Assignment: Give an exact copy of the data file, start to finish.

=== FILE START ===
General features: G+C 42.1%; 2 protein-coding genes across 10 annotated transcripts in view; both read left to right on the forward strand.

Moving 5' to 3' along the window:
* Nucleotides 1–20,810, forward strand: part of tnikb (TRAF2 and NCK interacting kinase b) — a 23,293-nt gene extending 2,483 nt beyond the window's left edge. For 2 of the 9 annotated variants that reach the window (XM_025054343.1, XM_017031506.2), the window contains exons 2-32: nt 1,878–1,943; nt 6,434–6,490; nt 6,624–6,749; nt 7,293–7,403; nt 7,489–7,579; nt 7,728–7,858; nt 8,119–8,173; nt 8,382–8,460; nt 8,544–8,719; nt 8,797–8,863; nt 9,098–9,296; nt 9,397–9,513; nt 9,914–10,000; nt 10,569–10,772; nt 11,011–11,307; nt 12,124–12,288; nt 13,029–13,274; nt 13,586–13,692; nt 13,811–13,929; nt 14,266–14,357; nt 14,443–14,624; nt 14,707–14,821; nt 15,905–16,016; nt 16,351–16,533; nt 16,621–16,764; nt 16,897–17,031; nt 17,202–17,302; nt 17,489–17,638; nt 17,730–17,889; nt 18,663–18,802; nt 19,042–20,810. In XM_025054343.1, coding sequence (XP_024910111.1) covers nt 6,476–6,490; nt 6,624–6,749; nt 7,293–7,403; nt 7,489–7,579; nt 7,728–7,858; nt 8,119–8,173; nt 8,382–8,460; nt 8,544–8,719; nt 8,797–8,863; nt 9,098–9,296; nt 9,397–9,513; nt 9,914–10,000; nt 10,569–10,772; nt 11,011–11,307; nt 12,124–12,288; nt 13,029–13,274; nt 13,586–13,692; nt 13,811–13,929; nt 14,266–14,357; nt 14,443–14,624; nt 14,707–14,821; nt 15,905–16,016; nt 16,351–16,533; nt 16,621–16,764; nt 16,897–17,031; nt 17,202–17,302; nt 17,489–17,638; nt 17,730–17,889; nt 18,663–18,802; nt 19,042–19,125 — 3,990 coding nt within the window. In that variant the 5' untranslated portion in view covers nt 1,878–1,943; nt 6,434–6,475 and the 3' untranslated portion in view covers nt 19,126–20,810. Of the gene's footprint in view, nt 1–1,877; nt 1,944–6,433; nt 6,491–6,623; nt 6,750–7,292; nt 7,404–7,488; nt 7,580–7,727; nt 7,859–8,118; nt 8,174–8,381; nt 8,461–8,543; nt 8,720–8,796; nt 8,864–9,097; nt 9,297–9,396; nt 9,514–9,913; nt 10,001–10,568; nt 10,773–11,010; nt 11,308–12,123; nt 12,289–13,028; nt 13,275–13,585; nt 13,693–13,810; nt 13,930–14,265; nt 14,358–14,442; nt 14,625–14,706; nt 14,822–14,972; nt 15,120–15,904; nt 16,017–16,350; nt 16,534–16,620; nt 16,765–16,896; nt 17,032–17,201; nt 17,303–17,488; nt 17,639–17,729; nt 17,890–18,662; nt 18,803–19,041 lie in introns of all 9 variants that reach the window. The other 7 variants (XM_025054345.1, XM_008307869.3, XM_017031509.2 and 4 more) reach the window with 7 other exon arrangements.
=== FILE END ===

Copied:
General features: G+C 42.1%; 2 protein-coding genes across 10 annotated transcripts in view; both read left to right on the forward strand.

Moving 5' to 3' along the window:
* Nucleotides 1–20,810, forward strand: part of tnikb (TRAF2 and NCK interacting kinase b) — a 23,293-nt gene extending 2,483 nt beyond the window's left edge. For 2 of the 9 annotated variants that reach the window (XM_025054343.1, XM_017031506.2), the window contains exons 2-32: nt 1,878–1,943; nt 6,434–6,490; nt 6,624–6,749; nt 7,293–7,403; nt 7,489–7,579; nt 7,728–7,858; nt 8,119–8,173; nt 8,382–8,460; nt 8,544–8,719; nt 8,797–8,863; nt 9,098–9,296; nt 9,397–9,513; nt 9,914–10,000; nt 10,569–10,772; nt 11,011–11,307; nt 12,124–12,288; nt 13,029–13,274; nt 13,586–13,692; nt 13,811–13,929; nt 14,266–14,357; nt 14,443–14,624; nt 14,707–14,821; nt 15,905–16,016; nt 16,351–16,533; nt 16,621–16,764; nt 16,897–17,031; nt 17,202–17,302; nt 17,489–17,638; nt 17,730–17,889; nt 18,663–18,802; nt 19,042–20,810. In XM_025054343.1, coding sequence (XP_024910111.1) covers nt 6,476–6,490; nt 6,624–6,749; nt 7,293–7,403; nt 7,489–7,579; nt 7,728–7,858; nt 8,119–8,173; nt 8,382–8,460; nt 8,544–8,719; nt 8,797–8,863; nt 9,098–9,296; nt 9,397–9,513; nt 9,914–10,000; nt 10,569–10,772; nt 11,011–11,307; nt 12,124–12,288; nt 13,029–13,274; nt 13,586–13,692; nt 13,811–13,929; nt 14,266–14,357; nt 14,443–14,624; nt 14,707–14,821; nt 15,905–16,016; nt 16,351–16,533; nt 16,621–16,764; nt 16,897–17,031; nt 17,202–17,302; nt 17,489–17,638; nt 17,730–17,889; nt 18,663–18,802; nt 19,042–19,125 — 3,990 coding nt within the window. In that variant the 5' untranslated portion in view covers nt 1,878–1,943; nt 6,434–6,475 and the 3' untranslated portion in view covers nt 19,126–20,810. Of the gene's footprint in view, nt 1–1,877; nt 1,944–6,433; nt 6,491–6,623; nt 6,750–7,292; nt 7,404–7,488; nt 7,580–7,727; nt 7,859–8,118; nt 8,174–8,381; nt 8,461–8,543; nt 8,720–8,796; nt 8,864–9,097; nt 9,297–9,396; nt 9,514–9,913; nt 10,001–10,568; nt 10,773–11,010; nt 11,308–12,123; nt 12,289–13,028; nt 13,275–13,585; nt 13,693–13,810; nt 13,930–14,265; nt 14,358–14,442; nt 14,625–14,706; nt 14,822–14,972; nt 15,120–15,904; nt 16,017–16,350; nt 16,534–16,620; nt 16,765–16,896; nt 17,032–17,201; nt 17,303–17,488; nt 17,639–17,729; nt 17,890–18,662; nt 18,803–19,041 lie in introns of all 9 variants that reach the window. The other 7 variants (XM_025054345.1, XM_008307869.3, XM_017031509.2 and 4 more) reach the window with 7 other exon arrangements.